To the Japanese, the words “sama zama” mean “variety.” But to a food critic from the Pitch, the unfamiliar phrase has become synonymous with “serious snacks.” That’s how she described the fare at Sama Zama, an eatery run by One Bite Japanese Grill's owner, Erika Koike. Perhaps the most intriguing of Erika's family recipes and culinary experiments is the okonomi yaki, a savory pancake often dubbed Japanese-style pizza. It consists of grilled dough crowned with the meat or veggies of your choice, a fried egg, sweet sauces, and crunchy noodles.
Exposed brick juts out from an orange accent wall in Sama Zama's Tokyo-inspired interior, which is splashed with circles and triangles that appear to move of their own volition under the light cast by bare bulbs and the baby suns tethered to the ceiling.
Bold flavors infuse Mizu Sushi Bar's menu of nigiri sushi, maki rolls, and cooked pan-Asian dishes. Spicy garlic sauce erupts from the Screaming Volcano roll, and tangy housemade teriyaki clings to charbroiled chicken and beef. Korean BBQ entrees such as beef ribs and bulgogi add international flavor, like the parts of Three Stooges films where Moe swears in Javanese. And for those who prefer less spice, tempura shrimp and veggies hide inside crisp batter, and udon noodles swirl in mild broth.
Though located in the trendy Washington Avenue district, Mizu's industrial-style space is "spacious and sleek without seeming hipper than thou," according to the Riverfront Times. Track lighting dangles from an exposed ceiling next to flat-screen TVs and a wall-mounted sculpture of tortoises striving to be seen as more than just potential eyeglass frames.
Bambu embraces traditional recipes and dining practices to create an authentic Vietnamese dining experience. Their pho soup packs noodles into a beef or chicken stock made on site and simmered for 12 hours to fully coax out flavors and create a dish named Best Hangover Remedy by the editors of 417 Magazine. The menu showcases rich house specialties, including Bun Bo Hue, a soup from the old imperial capital of Central Vietnam with a spicy broth made from long-simmered beef bones. Most items come with a plate of fiery chilis, fresh herbs, and lime to season dishes instead of boring salt- and peppershakers or somber personal chefs. The courteous wait staff caters to every diner's needs, providing gluten-free menus to those with dietary restrictions and bibs to protect from soup splatters.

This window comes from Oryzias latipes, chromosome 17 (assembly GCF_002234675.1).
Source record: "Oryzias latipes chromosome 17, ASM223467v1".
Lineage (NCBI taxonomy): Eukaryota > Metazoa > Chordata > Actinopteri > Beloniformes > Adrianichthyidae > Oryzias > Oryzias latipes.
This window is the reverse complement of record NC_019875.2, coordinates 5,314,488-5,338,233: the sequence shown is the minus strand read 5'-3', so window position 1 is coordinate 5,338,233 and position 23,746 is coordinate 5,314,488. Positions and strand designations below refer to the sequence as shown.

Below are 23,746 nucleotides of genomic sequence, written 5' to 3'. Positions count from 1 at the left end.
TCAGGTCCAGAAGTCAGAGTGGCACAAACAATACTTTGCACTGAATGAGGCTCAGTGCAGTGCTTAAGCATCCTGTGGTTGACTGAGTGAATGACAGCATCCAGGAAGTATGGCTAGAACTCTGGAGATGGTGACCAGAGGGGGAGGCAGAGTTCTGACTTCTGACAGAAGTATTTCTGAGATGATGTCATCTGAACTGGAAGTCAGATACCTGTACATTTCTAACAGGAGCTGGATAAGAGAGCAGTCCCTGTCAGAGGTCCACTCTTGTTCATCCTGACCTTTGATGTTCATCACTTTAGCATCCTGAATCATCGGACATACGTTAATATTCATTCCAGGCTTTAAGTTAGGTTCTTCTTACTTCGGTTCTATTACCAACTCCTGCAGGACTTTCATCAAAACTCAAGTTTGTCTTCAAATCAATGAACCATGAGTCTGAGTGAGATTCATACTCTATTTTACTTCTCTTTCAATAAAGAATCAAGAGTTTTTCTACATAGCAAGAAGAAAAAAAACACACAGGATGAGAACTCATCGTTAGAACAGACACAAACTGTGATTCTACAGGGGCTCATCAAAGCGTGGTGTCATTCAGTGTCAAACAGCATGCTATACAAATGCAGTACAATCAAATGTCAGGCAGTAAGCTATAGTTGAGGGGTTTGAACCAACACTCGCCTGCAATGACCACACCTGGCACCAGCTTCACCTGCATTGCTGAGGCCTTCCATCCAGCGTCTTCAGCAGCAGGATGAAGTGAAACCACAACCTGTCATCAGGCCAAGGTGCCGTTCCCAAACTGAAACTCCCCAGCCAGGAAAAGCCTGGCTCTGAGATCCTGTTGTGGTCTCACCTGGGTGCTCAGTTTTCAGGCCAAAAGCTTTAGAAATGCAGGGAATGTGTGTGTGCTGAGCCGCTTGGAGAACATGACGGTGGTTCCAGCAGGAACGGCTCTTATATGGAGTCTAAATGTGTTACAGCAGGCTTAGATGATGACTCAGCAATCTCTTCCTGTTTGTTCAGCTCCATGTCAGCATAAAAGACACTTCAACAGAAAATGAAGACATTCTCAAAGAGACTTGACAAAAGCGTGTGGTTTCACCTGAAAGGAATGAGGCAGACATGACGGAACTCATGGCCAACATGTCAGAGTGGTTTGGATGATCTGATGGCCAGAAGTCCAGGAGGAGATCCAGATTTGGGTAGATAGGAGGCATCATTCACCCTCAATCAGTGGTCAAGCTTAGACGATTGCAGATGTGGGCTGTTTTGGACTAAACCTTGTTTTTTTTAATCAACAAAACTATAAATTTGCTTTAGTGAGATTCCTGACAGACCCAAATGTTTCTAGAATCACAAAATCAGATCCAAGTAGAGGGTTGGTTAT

Samurai Chef's chefs slice and dice a diverse menu of food right at the restaurant's smokeless hibachi tables. Customers seeking a detour from the hibachi highway can start their feast with the beef kabob ($4.95), pork dumplings ($4.25), or the fried soft shell crab ($6.95). Carnivorous meat lovers can explore the hibachi options including New York steak ($17.95), salmon ($16.95), and teriyaki duck ($16.95), or combinations such as the samurai seafood lovers dinner, featuring lobster accompanied by sousaphone-playing shrimp and saxophone-tooting scallops from the ocean's underwater jazz band ($29.95). Although your Groupon is only valid for the teppanyaki tables, those with images of raw fish recurring in their dreams can conquer their subconscious with Samurai Chef's plethora of maki, sashimi, and sushi.
Working within a lofty stone structure, Geisha Japanese Steakhouse & Sushi Bar’s chefs sear Asian entrees on hibachi grills and tuck French-inspired tidbits into specialty sushi. Across the chic, plum-hued dining room, they’ll sizzle succulent hibachi meats, fresh vegetables, and incriminating tax documents atop slick grill tables. Otherwise, they can pull from a dinner menu filled with fusion entrees such as shrimp and lobster risotto, and Jekyll-and-Hyde pad thai.
Within the geisha-adorned stained-glass doors at Sakura, chefs serve up a tasty array of Asian favorites and sushi specialties in an elegant atmosphere outfitted with mosaic murals, warm cherry accents, and traditional Japanese artwork. Sushi artisans delight diners by handcrafting classic and unique rolls behind a granite bar before comically slipping on tempura banana peels. The Pitch dubs the unexpected décor accents, such as stuffed pandas and a curtain of plastic crystals, as a “blend of the glamorous and the absurd,” also proclaiming that Sakura is “a good date restaurant” because of its mood lighting and romantic music.